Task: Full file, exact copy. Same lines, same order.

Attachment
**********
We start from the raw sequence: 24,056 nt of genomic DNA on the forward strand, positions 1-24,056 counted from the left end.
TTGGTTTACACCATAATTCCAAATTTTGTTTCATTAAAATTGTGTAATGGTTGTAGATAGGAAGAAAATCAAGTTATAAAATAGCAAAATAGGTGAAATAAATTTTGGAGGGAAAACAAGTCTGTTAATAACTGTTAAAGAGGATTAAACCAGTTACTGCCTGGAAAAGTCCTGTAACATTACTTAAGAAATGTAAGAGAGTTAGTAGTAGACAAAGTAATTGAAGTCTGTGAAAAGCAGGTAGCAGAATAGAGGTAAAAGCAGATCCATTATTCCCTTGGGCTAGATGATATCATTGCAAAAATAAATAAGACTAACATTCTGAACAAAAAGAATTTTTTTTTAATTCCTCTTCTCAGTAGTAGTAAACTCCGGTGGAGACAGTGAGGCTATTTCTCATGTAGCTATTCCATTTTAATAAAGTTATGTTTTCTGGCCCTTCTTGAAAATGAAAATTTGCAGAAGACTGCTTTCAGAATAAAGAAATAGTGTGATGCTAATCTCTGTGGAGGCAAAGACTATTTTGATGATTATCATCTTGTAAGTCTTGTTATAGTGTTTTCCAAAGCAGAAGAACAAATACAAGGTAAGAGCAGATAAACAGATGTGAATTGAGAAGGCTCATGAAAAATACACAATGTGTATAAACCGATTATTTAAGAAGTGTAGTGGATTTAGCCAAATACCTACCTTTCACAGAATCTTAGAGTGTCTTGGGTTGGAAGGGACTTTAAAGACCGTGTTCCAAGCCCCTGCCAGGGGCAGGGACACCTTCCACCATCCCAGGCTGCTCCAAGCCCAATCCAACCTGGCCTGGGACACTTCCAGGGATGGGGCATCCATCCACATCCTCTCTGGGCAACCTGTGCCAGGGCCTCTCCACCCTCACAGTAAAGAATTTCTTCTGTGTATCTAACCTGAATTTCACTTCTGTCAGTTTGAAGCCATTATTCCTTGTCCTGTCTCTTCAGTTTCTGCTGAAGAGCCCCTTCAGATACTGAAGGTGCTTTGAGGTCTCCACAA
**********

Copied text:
We start from the raw sequence: 24,056 nt of genomic DNA on the forward strand, positions 1-24,056 counted from the left end.
TTGGTTTACACCATAATTCCAAATTTTGTTTCATTAAAATTGTGTAATGGTTGTAGATAGGAAGAAAATCAAGTTATAAAATAGCAAAATAGGTGAAATAAATTTTGGAGGGAAAACAAGTCTGTTAATAACTGTTAAAGAGGATTAAACCAGTTACTGCCTGGAAAAGTCCTGTAACATTACTTAAGAAATGTAAGAGAGTTAGTAGTAGACAAAGTAATTGAAGTCTGTGAAAAGCAGGTAGCAGAATAGAGGTAAAAGCAGATCCATTATTCCCTTGGGCTAGATGATATCATTGCAAAAATAAATAAGACTAACATTCTGAACAAAAAGAATTTTTTTTTAATTCCTCTTCTCAGTAGTAGTAAACTCCGGTGGAGACAGTGAGGCTATTTCTCATGTAGCTATTCCATTTTAATAAAGTTATGTTTTCTGGCCCTTCTTGAAAATGAAAATTTGCAGAAGACTGCTTTCAGAATAAAGAAATAGTGTGATGCTAATCTCTGTGGAGGCAAAGACTATTTTGATGATTATCATCTTGTAAGTCTTGTTATAGTGTTTTCCAAAGCAGAAGAACAAATACAAGGTAAGAGCAGATAAACAGATGTGAATTGAGAAGGCTCATGAAAAATACACAATGTGTATAAACCGATTATTTAAGAAGTGTAGTGGATTTAGCCAAATACCTACCTTTCACAGAATCTTAGAGTGTCTTGGGTTGGAAGGGACTTTAAAGACCGTGTTCCAAGCCCCTGCCAGGGGCAGGGACACCTTCCACCATCCCAGGCTGCTCCAAGCCCAATCCAACCTGGCCTGGGACACTTCCAGGGATGGGGCATCCATCCACATCCTCTCTGGGCAACCTGTGCCAGGGCCTCTCCACCCTCACAGTAAAGAATTTCTTCTGTGTATCTAACCTGAATTTCACTTCTGTCAGTTTGAAGCCATTATTCCTTGTCCTGTCTCTTCAGTTTCTGCTGAAGAGCCCCTTCAGATACTGAAGGTGCTTTGAGGTCTCCACAA